Sunday, April 1, 2012

Taste of Bavaria


With research money burning a hole in my pocket, we set off on the third official trip of the Gas Station Boudin odyssey to take in the rare Louisiana pleasure of German food at Taste of Bavaria. I have mentally been tasting the above plate of food - the Mixed Grill: bites of knockwurst, bratwurst, and frankfurter with German potato salad, red cabbage and sauerkraut - since I first heard of the place years ago. My wife spent some of her childhood in Germany as the daughter of the Air Force and I align myself with any sausage-based culture, so we have a particular fondness for German food and frequently lament that it can be hard to find here.


German food is likely a hard sell here; it's a cuisine of solid foundation and slow textures, in contrast to the sharpness of say, Cajun and creole cuisine or the blunt richness of soul food. Nor is it flashy. It is cabbage and sausage and potatoes in a similarly hued kaleidoscope of richness. It is gravity tempered with beer and cured pork.


Our entrees were good, but truthfully not the thing of legend. I wanted more sausage but when don't I? My eulogist will likely shrug, "He wanted more sausage." at my wake. Jerri's schnitzel was crowded on the plate by some dull roasted potatoes and sliced tomatoes. Maya's potato pancakes were mushy. I'm guessing they we serving beer on Sunday (you never know here) but I didn't see anyone else getting one and felt momentarily like a total alcoholic for wanting one, which is not the feeling a German restaurant should inspire.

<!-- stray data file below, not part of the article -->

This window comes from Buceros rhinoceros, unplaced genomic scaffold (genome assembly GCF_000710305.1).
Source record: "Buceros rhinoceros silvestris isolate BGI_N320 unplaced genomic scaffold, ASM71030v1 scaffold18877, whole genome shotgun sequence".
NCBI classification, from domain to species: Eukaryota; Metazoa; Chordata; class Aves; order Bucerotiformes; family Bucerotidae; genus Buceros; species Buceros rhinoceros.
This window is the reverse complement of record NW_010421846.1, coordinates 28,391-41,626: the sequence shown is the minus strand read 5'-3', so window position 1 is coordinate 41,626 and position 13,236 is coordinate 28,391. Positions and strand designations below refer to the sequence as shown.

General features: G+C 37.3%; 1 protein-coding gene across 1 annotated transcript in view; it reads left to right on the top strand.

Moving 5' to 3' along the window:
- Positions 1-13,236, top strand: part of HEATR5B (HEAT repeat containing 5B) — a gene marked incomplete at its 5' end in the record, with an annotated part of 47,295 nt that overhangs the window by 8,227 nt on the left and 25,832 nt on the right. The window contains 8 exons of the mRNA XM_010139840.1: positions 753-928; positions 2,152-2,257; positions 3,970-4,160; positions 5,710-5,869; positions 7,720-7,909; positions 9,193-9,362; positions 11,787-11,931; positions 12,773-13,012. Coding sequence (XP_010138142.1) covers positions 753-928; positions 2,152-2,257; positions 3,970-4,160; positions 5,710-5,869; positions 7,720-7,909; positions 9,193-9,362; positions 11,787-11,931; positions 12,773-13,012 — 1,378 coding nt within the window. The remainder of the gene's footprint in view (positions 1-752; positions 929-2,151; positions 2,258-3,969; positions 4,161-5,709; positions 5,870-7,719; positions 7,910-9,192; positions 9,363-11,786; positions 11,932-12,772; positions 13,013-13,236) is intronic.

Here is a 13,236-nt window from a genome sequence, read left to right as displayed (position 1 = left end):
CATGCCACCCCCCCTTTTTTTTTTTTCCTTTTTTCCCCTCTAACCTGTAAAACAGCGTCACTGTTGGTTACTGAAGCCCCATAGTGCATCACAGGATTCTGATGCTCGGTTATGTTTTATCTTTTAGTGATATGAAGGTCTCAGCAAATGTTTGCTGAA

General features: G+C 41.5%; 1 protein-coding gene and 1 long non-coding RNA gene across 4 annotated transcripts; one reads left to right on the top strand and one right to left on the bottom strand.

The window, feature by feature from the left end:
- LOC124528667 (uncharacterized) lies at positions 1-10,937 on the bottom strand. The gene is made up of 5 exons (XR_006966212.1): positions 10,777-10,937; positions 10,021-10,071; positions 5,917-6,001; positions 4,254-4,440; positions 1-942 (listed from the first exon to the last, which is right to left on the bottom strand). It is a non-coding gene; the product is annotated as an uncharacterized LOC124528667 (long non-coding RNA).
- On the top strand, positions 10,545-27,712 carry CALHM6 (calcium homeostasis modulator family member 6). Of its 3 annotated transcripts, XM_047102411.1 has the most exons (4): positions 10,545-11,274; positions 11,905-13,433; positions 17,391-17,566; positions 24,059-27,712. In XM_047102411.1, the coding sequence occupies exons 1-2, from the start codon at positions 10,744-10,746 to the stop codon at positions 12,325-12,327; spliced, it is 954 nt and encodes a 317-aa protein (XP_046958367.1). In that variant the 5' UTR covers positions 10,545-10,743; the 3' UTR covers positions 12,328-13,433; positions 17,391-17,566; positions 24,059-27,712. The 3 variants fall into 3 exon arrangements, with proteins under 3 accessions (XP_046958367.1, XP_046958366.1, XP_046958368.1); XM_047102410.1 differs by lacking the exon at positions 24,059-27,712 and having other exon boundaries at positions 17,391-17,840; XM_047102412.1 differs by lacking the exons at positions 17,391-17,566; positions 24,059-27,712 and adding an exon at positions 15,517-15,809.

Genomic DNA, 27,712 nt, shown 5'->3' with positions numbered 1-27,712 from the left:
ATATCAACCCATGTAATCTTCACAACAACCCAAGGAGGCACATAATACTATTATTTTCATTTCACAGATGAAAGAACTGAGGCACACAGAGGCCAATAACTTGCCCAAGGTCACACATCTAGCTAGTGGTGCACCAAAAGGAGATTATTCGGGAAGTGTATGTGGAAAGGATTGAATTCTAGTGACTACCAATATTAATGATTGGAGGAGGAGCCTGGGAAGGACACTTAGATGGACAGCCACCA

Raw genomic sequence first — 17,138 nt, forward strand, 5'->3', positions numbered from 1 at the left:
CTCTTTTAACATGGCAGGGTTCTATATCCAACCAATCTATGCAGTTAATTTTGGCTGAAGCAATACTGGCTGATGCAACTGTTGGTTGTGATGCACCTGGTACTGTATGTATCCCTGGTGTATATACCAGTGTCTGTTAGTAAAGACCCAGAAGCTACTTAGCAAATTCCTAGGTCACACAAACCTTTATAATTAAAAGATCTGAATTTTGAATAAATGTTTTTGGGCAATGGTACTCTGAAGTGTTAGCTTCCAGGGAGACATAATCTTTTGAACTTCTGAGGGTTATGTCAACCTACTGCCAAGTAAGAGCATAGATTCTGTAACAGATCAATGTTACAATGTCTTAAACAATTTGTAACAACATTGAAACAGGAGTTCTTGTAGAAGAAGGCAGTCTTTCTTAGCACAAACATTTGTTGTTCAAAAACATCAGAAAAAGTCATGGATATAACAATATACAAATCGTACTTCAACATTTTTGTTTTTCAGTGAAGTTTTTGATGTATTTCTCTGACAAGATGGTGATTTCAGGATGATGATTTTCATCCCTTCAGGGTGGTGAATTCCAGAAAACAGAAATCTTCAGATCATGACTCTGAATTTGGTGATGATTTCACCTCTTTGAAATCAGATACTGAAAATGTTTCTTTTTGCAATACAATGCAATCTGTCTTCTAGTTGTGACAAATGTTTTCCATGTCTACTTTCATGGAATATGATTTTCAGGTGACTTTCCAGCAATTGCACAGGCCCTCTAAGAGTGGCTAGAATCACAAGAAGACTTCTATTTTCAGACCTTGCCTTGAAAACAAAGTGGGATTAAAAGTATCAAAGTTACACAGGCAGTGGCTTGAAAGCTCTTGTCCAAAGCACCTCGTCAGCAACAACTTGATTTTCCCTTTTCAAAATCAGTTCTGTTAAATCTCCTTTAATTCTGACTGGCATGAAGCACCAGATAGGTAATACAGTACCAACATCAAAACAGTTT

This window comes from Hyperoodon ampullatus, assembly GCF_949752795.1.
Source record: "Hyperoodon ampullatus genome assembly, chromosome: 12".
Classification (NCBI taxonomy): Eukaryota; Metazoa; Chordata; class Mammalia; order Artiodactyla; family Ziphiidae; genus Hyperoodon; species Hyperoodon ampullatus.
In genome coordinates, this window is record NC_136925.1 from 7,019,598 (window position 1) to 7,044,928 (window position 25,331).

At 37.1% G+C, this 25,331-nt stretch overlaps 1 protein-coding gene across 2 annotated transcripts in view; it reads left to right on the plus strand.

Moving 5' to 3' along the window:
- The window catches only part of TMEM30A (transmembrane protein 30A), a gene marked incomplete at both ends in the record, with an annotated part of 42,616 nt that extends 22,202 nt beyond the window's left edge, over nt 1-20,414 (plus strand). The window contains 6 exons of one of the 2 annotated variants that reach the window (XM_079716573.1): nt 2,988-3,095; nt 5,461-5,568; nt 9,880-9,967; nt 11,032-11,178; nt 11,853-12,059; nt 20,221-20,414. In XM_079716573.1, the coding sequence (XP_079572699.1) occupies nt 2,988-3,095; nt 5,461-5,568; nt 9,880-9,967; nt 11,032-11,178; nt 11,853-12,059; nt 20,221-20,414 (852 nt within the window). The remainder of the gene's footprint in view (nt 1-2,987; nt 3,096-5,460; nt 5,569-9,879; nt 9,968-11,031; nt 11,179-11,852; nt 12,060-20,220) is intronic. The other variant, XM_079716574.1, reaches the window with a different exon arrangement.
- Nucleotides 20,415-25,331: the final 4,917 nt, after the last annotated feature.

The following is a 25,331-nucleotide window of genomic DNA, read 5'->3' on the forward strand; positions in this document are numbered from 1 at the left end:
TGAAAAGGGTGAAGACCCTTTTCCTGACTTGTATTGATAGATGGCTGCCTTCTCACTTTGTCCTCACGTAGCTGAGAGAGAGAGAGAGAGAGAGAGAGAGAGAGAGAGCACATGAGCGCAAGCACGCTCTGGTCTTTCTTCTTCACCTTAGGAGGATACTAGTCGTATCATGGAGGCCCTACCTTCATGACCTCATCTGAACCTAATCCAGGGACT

It was starting to look like this place wasn't going to make the book. I didn't want to say, "might as well drive a ways more to Middendorf's." as my summation. Plus, the owners have a real problem with cell phones. There are signs everywhere forbidding their use. I hate talking on the phone, but I've never wanted to make a call more in my life. Like do my taxes over the phone in the dining room. I get it, preserve the olde worlde charm, but don't bum me out with your rules, Germans.


We inspected the bakery and this trio was boxed up for Mad Men/The Killing/Game of Thrones tonight. One should counter television's finest cocktail of ennui and fatalism with a phalanx of sweets. But we couldn't wait.


Holy mother of God of Deutschländer desserts! The meringue was perfectly pitched atop a creamy chocolate filling that American confectionery just cannot do. Sweet but not but is but I don't know what anything means anymore. Taste of Bavaria just soared in my rankings.

I am still picturing a basket of Middendorf's bible-page thin catfish on their peer, maybe getting a little sunburnt and then grabbing a box of chocolate meringue tarts on the way back so you can think about them all the way home along the greeny, grainy stretch of Hwy 190 - no amount of logistical expediency can justify spending involuntary time on I-12 - just to kill them off as quick as somebody can make a pot of coffee back home. That might be my dream Louisiana meal.

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